Excessive shedding of scalp hair. There are two significant forms of effluvium (Anagen and Telogen)

Anagen effluvium is a diffuse hair loss like telogen effluvium, but it develops much more quickly and can cause individuals to lose all their hair. Anagen effluvium is most frequently seen in people taking cytostatic drugs for cancer or those who have ingested toxic products like rat poison.

Substances of this type inhibit rapid cell proliferation. This is a desirable factor if you are trying to block the development of a cancer, but the cells of hair follicles are some of the most rapidly proliferating, noncancerous cells the body has. Hair fiber from scalp hair follicles grows at up to 0.4mm a day and that rate of growth requires a lot of cell proliferation. Cytostatic cancer drugs and various toxins and poisons inhibit rapid cell growth, including the proliferation of cells in the hair follicles. The result is a sudden shut down of hair fiber production.

The onset of anagen effluvium is very rapid. Some individuals who start taking anti-cancer drugs can literally pull their hair out in clumps within the first two weeks. Because these drugs act so quickly and are so potent, the hair follicles have no time to enter into a telogen resting state, as with telogen effluvium, a response to a more moderate environmental challenge.

Instead, in anagen effluvium the hair follicles enter a state of suspended animation, frozen in time. The hair fibers fall out quickly, but instead of looking like typical telogen hairs with little bulbs of keratin on the root end, the hairs that fall out are mostly dystrophic anagen hairs with a tapered or sometimes feathered root end.

With cytostatic anti-cancer drugs, the degree of hair loss varies from person to person.

Some people may have a mixture of anagen effluvium and telogen effluvium and have more limited hair loss.

Some cancer treatment centers try to block the hair loss using a cold therapy. More popular in Europe than North America, cold therapy involves covering the scalp with ice packs or using a special hood filled with cold water while the anti-cancer drugs are given. The cold sends the hair follicles into suspended animation prior to contact with the drug. This stops the hair follicle cells from taking up the drug and being damaged by it. The result is much less drug-induced hair loss. However, doctors worry that any cancer cells in the skin may also avoid the anti-cancer drugs if cold therapy is given during drug treatment.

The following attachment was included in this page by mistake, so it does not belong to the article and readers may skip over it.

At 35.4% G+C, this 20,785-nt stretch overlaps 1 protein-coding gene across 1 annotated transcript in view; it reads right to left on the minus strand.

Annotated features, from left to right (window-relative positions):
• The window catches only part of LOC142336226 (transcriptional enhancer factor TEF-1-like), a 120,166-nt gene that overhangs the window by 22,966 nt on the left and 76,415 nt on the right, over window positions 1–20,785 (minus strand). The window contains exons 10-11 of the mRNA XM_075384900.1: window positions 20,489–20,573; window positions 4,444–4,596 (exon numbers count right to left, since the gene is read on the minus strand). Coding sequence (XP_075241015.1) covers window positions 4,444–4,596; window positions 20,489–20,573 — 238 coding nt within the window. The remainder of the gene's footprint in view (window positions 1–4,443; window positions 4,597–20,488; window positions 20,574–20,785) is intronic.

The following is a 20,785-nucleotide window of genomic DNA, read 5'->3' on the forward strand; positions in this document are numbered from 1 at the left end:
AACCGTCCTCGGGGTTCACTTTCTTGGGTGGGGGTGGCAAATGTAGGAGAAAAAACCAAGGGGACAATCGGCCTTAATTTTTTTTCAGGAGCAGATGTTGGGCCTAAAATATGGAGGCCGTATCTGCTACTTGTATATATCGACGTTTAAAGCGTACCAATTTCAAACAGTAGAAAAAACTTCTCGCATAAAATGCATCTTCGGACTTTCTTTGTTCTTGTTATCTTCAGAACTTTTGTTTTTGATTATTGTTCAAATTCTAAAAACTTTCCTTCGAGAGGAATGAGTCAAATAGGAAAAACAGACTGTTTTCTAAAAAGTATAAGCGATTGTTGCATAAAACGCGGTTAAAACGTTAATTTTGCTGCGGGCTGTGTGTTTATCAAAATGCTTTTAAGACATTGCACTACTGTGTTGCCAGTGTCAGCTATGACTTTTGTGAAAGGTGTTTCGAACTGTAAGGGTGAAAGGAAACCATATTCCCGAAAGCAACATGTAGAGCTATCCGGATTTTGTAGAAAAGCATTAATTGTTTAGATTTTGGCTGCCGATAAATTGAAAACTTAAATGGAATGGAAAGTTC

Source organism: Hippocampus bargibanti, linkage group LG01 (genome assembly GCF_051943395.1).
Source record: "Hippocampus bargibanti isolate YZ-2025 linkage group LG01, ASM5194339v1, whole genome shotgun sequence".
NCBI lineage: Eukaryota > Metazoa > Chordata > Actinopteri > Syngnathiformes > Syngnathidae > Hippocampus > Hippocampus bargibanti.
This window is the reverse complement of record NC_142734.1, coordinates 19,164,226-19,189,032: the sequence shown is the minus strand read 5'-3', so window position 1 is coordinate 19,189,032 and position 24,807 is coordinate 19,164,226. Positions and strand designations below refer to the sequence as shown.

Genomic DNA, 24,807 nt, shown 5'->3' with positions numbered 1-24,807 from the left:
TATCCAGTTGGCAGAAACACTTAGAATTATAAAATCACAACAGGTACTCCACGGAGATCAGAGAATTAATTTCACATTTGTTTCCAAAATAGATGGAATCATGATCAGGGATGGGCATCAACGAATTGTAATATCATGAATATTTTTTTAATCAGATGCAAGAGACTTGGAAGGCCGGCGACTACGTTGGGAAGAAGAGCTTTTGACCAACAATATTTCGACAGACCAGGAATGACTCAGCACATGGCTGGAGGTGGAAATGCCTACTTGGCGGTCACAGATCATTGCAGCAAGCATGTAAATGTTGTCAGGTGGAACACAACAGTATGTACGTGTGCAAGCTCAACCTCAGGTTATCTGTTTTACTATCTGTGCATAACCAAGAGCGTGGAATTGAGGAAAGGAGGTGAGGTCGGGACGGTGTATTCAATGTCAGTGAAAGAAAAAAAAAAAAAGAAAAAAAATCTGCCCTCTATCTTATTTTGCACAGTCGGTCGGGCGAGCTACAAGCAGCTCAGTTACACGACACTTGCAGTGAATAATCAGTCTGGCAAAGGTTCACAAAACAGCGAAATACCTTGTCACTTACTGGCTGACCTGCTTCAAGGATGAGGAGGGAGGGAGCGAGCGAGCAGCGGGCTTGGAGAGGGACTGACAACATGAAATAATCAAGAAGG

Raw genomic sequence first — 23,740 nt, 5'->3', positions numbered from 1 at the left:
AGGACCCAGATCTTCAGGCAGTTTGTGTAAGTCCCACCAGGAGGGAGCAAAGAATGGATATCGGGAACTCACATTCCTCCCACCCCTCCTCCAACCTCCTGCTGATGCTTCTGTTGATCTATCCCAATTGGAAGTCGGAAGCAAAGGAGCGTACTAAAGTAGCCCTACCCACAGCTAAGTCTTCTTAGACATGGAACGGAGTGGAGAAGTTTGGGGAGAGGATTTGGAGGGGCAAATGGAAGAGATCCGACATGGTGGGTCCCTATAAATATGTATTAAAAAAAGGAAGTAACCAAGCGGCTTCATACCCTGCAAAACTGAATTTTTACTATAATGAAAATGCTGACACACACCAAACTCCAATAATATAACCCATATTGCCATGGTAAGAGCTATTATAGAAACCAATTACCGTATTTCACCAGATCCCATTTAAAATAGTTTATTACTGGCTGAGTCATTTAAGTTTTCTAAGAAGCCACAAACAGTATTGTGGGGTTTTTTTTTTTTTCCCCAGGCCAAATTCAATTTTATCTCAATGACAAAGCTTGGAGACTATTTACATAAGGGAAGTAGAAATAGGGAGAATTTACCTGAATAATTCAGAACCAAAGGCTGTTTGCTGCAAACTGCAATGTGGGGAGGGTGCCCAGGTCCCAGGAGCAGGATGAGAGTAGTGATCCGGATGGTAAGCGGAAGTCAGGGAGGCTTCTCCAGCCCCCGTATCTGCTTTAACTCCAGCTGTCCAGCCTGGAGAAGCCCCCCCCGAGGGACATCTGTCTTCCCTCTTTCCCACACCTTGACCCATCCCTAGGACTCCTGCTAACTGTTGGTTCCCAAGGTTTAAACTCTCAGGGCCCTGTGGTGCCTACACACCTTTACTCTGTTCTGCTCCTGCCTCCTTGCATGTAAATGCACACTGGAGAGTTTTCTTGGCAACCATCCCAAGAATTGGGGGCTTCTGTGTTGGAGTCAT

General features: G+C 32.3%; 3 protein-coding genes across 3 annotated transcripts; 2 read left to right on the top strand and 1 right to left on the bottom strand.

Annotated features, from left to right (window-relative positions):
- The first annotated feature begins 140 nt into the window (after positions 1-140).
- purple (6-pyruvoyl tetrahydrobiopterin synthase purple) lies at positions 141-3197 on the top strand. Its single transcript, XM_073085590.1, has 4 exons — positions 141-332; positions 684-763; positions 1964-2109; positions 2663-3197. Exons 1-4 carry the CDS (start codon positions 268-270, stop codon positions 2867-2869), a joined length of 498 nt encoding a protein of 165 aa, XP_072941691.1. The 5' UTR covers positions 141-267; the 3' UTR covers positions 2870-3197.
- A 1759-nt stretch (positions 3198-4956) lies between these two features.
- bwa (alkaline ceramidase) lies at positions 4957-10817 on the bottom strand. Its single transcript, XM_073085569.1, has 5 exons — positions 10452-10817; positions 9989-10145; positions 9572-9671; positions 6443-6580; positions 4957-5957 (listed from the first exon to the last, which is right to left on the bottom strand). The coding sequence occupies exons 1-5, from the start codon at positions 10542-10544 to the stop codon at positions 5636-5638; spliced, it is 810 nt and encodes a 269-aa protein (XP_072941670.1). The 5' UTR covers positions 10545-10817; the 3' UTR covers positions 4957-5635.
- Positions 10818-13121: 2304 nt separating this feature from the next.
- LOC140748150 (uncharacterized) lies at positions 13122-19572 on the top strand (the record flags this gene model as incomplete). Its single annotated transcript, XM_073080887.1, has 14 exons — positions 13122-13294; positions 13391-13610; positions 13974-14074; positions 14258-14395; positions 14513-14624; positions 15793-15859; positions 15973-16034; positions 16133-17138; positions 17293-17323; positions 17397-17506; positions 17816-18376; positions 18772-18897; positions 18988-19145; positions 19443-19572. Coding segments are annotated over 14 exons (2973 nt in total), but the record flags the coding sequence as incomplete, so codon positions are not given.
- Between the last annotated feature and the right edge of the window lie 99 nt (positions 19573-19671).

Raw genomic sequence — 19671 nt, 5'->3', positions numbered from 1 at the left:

Some experimental drugs to block drug induced hair loss are under development, but the same fear applies. The treatments to stop hair loss may also protect any cancer cells in the skin.

While, the development of anagen effluvium is rapid, the recovery is also equally rapid. Because the follicles are just frozen in time, they are ready to grow once the factor causing the anagen effluvium has been removed.

On completion of an anti-cancer drug treatment course, a person may start to see new hair growth within a month. The hair follicles are not destroyed, so there should be a normal hair growth density. However, some people notice a change in the nature of the hair fiber produced. Some people find their hair changes from straight to curly or vice versa, or sometimes there is a change in hair color. These changes may be permanent.

Anagen Effluvium: a significant loss of hairshafts in their anagen phase. The onset may be rapid (e.g. Within 2-4 weeks of the cause). Major hair loss may result in extreme cases. Hair usually returns spontaneously.

  • Chemotherapy drugs (anti mitotic agents)
  • Radiotherapy • Malnutrition
  • Seborrhoeic dermatitis and other localised dermatoses.
  • Oral contraceptives
  • Vitamin A poisoning
  • Iron deficiency
  • Chronic infections
  • Some Drugs